Francisco J. Soto, MD, Kathryn A. Hale, MD, Diana R. Quintero, MD--Baylor College of Medicine, Houston, Texas, USA
Introduction: We report a young patient with cystic fibrosis (CF) and recurrent episodes of hemoptysis with only transient relief after several bronchial artery embolizations (BAE) and with progressive deterioration of pulmonary status. She was started on tranexamic acid after BAE failed, with excellent control of hemoptysis and with minor side effects.
Case Presentation: 21 year old woman with cystic fibrosis, advanced lung disease, and oxygen dependant, with first episode of hemoptysis in 1996 which was treated conservatively, next one in March 1999 (two cups of blood, approx. 240 cc each cup) requiring hospitalization and embolization, and subsequently in July 1999, October 17 1999, November 9, 1999 and November 16, 1999. During each episode she expectorated at least one cup of blood, requiring hospitalization, bronchial artery embolization (BAE) and admission to the Intensive Care Unit (ICU).
Her past medical history includes pancreatic insufficiency, diabetes (on insulin pump) and sinusitis. She uses 2-3 liters of oxygen x nasal canulla at rest, has a gastric tube and a port-a-cath placed in April 1999. Sputum cultures have grown Pseudomonas aureginosa, and she has been on intravenous (IV) antibiotics at home since November 1999. Her baseline spirometry shows FEV1 1.05, FVC 1.27 from July 1999.
On December 1, 1999, two weeks after the last hospitalization for hemopty,sis, it was decided to start the patient on tranexamic acid based on isolated case reports showing decrease in hemoptysis and prevention of recurrence while the patients remained on this therapy, after they had failed BAE. The starting dose was 250 mg four times a day, which was increased to 500 mg four times a day 10 days later for persistence of streaking. Since this date, and during a 5 month follow up period, the patient had only 3-4 minor episodes of blood streaking in sputum, which were managed with occasional extra doses of Tranexamic acid, and didn't require any additional interventions or ICU admissions. Her main complaint had been a sluggish blood return from her port-a-cath, which eventually required replacement of the catheter. On April 4, 2000, she finally underwent a bilateral lung transplant.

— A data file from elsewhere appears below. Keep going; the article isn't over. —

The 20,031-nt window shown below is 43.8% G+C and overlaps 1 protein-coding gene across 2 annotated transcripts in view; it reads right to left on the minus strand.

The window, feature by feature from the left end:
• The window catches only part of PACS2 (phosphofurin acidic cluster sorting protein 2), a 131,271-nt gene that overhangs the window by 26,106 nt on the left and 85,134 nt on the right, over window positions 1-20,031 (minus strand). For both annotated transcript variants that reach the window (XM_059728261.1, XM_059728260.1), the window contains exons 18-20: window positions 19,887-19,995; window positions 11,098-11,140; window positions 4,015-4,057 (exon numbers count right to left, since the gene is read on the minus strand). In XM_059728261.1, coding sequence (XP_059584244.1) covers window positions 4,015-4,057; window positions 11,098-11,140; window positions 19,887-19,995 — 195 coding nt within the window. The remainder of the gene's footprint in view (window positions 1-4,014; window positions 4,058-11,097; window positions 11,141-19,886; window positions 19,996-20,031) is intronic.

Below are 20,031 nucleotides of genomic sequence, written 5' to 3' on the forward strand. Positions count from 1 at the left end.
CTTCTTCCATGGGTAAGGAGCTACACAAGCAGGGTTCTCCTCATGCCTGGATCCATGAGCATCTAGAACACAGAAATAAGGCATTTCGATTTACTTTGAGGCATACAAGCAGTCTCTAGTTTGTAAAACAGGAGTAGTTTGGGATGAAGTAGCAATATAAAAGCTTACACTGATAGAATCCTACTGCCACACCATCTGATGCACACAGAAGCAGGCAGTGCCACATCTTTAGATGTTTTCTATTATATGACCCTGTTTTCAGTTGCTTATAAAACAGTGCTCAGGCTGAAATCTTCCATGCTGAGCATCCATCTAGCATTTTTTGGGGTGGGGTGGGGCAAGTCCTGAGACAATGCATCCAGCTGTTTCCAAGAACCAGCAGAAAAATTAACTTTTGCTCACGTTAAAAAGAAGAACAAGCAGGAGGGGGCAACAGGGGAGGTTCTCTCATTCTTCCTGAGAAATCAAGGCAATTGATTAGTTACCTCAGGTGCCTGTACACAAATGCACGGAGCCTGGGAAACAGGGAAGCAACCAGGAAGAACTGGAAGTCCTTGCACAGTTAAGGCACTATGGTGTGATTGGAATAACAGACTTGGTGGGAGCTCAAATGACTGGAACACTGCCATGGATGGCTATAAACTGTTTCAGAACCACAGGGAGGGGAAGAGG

Discussion: The importance of treating major hemoptysis in CF is not only related, to the risk of immediate mortality which can be as high as 11%, but also for the preservation of pulmonary function, life style and psychological well being of the patient. Medical treatment with IV antibiotics and aggressive therapy like BAE is recommended in major bleeding. In specialized hands, BAE has been shown to be a safe and effective treatment of hemoptysis in CF. However, it is a procedure that involves, serious risks, and additional therapies for control of hemoptysis, in difficult patients are well appreciated. Tranexamic acid has been used as an adjuvant therapy for blood dyscrasias, prevention of rebleeding in intracranial aneurysms, oral surgery procedures in patients, with hemophilia, etc. Its use in CF patients with hemoptysis has only been recently described, with optimistic results when other therapies have failed to prevent rebleeding, and with only minor side effects reported. Since the mode of action is related to its antifibrinolytic activity by the inhibition of plasmin and plasminogen activation, the main side effects are mainly thrombotic, and the major contraindications are any increased coagulopathic state, microscopic hematuria and retinopathy. Its use in the presence of indwelling catheters such as Portacaths has to be done carefully balancing risks and benefits.
Conclusion: Blood streaking in sputum is a common event in CF patients, which frequently resolves on its own or with antibiotic therapy. Major hemoptysis however, is a serious condition, which can lead to progressive deterioration of the pulmonary function or even death. In difficult cases where BAE doesn't offer complete resolution of symptoms, other therapies like Tranexamic acid have to be entertained. In this patient, we consider that the use of Tranexamic acid served as a bridge to keep her stable until the lung transplant was performed.
COPYRIGHT 2000 American College of Chest Physicians
COPYRIGHT 2001 Gale Group